Fairness watchdog could fine stores for abuses

The country’s largest supermarkets could be fined if they fail to deal with farmers and suppliers fairly, it has been announced.

A draft Bill was published yesterday to appoint a Groceries Adjudicator who would be allowed to investigate supermarkets over alleged abuses of power.

The plans were published in the Government’s Groceries Code Adjudicator Bill and follows years of recommendations that such a figure be created to police the industry to ensure a fair deal for farmers.

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The primary role of the adjudicator will be to uphold the Groceries Supply Code of Practice which came into operation in February last year and to arbitrate between retailers and suppliers over disputes.

It raised the prospect of fines for supermarkets shown to breach this code but stopped short of suggesting how much these fines would be, saying such a power could only be added by the Secretary of State for Business.

Ministers said the adjudicator would cost around £800,000 a year to run and would be funded by a levy on the 10 largest food retailers in the country.

The Bill also stipulates that the adjudicator would be able to investigate retailers whose turnover exceeds £1bn and that complaints can be made anonymously to allow farmers and producers to come forward without fear of losing contracts.

Under the draft legislation supermarkets found guilty of unfair practices would also have to meet the cost of any investigation.

Farming Minister Jim Paice said: “This Bill will give teeth to the code of practice, will mean that bad practice can be stamped out and that suppliers can raise legitimate disputes confidentially, and without the fear that they’ll be penalised for speaking up through lost business.”

The announcement drew fire from major retailers who predicted the adjudicator would achieve nothing and mean increased food prices for consumers.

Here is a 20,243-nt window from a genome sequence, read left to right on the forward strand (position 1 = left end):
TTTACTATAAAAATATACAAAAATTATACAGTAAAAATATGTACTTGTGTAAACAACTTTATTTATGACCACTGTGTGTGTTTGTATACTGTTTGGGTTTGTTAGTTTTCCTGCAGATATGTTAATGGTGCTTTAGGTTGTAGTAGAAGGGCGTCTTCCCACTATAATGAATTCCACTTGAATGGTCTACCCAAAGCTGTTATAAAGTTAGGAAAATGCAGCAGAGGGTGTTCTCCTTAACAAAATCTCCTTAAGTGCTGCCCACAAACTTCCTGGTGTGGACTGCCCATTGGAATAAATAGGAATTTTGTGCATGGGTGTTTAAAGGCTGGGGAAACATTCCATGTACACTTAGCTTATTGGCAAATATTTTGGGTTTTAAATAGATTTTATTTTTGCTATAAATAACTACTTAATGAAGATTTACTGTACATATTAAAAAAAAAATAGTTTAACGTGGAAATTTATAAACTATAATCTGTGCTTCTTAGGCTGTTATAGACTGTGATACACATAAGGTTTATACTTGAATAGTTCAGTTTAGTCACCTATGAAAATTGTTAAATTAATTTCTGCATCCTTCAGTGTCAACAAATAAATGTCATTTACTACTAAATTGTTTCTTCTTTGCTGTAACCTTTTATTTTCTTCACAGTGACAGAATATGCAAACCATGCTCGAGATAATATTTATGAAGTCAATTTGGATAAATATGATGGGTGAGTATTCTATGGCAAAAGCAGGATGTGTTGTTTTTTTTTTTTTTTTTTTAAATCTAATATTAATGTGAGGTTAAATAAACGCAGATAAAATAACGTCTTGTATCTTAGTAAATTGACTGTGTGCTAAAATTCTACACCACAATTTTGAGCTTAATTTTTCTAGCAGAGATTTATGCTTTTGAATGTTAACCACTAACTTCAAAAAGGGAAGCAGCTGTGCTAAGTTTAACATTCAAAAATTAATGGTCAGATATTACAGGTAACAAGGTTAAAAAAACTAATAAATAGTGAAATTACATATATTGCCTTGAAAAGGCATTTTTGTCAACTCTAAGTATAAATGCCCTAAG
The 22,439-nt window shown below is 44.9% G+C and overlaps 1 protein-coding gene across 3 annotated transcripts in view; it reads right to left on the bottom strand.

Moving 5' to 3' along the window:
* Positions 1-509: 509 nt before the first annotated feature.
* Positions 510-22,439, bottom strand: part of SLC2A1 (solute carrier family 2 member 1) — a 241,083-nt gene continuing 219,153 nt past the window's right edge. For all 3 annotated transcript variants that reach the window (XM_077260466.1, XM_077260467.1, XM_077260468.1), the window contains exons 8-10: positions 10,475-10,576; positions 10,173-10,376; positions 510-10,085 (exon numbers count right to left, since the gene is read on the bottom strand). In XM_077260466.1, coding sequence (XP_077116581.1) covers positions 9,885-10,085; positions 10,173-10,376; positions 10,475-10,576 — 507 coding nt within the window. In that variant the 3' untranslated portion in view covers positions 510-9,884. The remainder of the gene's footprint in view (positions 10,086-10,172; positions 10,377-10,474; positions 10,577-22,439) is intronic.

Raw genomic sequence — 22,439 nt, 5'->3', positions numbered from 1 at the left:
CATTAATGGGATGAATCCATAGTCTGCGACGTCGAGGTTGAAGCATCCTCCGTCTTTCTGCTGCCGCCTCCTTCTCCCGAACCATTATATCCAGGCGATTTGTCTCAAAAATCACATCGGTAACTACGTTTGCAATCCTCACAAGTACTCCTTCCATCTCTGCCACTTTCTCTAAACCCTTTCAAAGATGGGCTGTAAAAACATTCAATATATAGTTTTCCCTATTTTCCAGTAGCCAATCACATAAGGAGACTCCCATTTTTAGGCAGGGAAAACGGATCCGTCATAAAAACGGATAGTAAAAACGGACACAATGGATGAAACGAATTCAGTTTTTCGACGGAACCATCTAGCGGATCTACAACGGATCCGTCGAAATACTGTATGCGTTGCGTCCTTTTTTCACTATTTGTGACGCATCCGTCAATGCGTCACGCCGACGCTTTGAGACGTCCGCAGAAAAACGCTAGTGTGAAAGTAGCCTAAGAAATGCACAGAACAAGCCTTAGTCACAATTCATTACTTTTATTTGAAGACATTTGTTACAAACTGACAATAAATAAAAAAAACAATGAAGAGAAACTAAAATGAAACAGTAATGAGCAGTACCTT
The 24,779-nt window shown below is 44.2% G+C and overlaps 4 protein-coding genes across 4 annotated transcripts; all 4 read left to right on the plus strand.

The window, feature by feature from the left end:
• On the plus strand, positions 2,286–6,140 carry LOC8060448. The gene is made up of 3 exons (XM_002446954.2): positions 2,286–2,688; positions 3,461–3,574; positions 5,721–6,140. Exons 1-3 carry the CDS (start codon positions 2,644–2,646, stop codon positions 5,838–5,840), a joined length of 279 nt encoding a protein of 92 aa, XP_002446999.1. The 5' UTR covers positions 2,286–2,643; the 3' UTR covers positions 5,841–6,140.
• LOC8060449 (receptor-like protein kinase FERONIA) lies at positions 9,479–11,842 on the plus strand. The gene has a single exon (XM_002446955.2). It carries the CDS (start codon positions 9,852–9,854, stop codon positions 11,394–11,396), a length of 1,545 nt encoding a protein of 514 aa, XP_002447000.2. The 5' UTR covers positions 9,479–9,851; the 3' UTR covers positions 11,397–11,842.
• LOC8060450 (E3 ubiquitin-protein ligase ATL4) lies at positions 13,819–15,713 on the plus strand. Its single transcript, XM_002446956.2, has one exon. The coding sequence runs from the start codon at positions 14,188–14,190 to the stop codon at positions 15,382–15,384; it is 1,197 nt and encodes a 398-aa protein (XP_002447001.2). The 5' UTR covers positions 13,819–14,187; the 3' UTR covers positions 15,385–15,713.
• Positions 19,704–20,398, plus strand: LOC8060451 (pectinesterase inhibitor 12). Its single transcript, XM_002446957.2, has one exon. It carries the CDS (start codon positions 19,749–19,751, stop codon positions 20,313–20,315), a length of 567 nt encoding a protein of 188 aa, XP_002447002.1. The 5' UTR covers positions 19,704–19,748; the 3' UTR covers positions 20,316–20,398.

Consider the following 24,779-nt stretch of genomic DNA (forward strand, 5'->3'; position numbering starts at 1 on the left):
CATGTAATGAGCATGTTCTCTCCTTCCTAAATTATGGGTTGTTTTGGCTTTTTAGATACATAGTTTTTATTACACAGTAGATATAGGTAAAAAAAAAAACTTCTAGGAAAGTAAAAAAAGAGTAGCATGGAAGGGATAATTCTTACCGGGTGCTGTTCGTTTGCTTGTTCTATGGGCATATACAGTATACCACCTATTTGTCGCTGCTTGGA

However Consumer Minister Edward Davey said: “Preventing unfair practices and increasing certainty for suppliers will safeguard consumer interests, as large retailers won’t be able to take advantage of their position of power, as set out in the code.”

In 2009 the Competition Commission published results of a two year investigation into the supermarket industry which concluded that an adjudicator would mean fairer prices for farmers and consumers.

National Farmers’ Union president Peter Kendall said: “Parliament must now scrutinise the text in good time.

“For our part, we will examine the details closely to ensure the adjudicator can do its job effectively – by having the teeth to enforce the supply code of practice, by protecting the anonymity of those wishing to complain and to provide an appropriate and effective deterrent through proper penalties.

“Now is the time for the whole grocery supply chain – producers, manufacturers and retailers – to put any past differences to one side and work together to ensure that the adjudicator will be fit for purpose. Then we can start to see better functioning supply chains which reward all players more fairly.”

However the British Retail Consortium attacked the draft Bill.

Director Andrew Opie said: “Food prices are already under considerable pressure from rising global commodity costs and climbing fuel and utility prices. Retailers are doing their best to cushion customers from the full impact of these increases. The extra costs of dealing with a new administrative body will make it even harder to keep price rises away from shop shelves.”